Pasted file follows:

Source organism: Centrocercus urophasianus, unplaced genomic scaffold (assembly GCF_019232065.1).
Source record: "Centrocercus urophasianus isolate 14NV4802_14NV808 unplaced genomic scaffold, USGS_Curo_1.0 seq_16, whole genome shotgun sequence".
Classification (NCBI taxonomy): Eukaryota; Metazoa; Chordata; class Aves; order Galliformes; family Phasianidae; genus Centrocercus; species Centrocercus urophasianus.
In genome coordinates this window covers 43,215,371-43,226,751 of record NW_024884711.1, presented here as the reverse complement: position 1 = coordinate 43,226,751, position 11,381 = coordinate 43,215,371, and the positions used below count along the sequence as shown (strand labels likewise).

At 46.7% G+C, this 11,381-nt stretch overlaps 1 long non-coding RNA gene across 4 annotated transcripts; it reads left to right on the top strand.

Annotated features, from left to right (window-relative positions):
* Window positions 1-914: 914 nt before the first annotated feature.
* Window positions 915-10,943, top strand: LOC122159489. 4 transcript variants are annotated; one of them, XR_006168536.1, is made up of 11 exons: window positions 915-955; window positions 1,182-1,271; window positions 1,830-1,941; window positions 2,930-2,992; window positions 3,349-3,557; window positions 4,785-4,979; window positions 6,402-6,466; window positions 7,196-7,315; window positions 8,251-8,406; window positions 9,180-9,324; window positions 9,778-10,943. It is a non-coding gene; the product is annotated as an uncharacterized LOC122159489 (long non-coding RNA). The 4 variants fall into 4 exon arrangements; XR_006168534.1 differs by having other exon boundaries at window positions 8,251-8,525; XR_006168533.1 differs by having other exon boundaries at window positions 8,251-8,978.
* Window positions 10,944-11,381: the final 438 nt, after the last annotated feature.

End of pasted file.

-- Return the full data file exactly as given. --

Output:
Source organism: Centrocercus urophasianus, unplaced genomic scaffold (assembly GCF_019232065.1).
Source record: "Centrocercus urophasianus isolate 14NV4802_14NV808 unplaced genomic scaffold, USGS_Curo_1.0 seq_16, whole genome shotgun sequence".
Classification (NCBI taxonomy): Eukaryota; Metazoa; Chordata; class Aves; order Galliformes; family Phasianidae; genus Centrocercus; species Centrocercus urophasianus.
In genome coordinates this window covers 43,215,371-43,226,751 of record NW_024884711.1, presented here as the reverse complement: position 1 = coordinate 43,226,751, position 11,381 = coordinate 43,215,371, and the positions used below count along the sequence as shown (strand labels likewise).

At 46.7% G+C, this 11,381-nt stretch overlaps 1 long non-coding RNA gene across 4 annotated transcripts; it reads left to right on the top strand.

Annotated features, from left to right (window-relative positions):
* Window positions 1-914: 914 nt before the first annotated feature.
* Window positions 915-10,943, top strand: LOC122159489. 4 transcript variants are annotated; one of them, XR_006168536.1, is made up of 11 exons: window positions 915-955; window positions 1,182-1,271; window positions 1,830-1,941; window positions 2,930-2,992; window positions 3,349-3,557; window positions 4,785-4,979; window positions 6,402-6,466; window positions 7,196-7,315; window positions 8,251-8,406; window positions 9,180-9,324; window positions 9,778-10,943. It is a non-coding gene; the product is annotated as an uncharacterized LOC122159489 (long non-coding RNA). The 4 variants fall into 4 exon arrangements; XR_006168534.1 differs by having other exon boundaries at window positions 8,251-8,525; XR_006168533.1 differs by having other exon boundaries at window positions 8,251-8,978.
* Window positions 10,944-11,381: the final 438 nt, after the last annotated feature.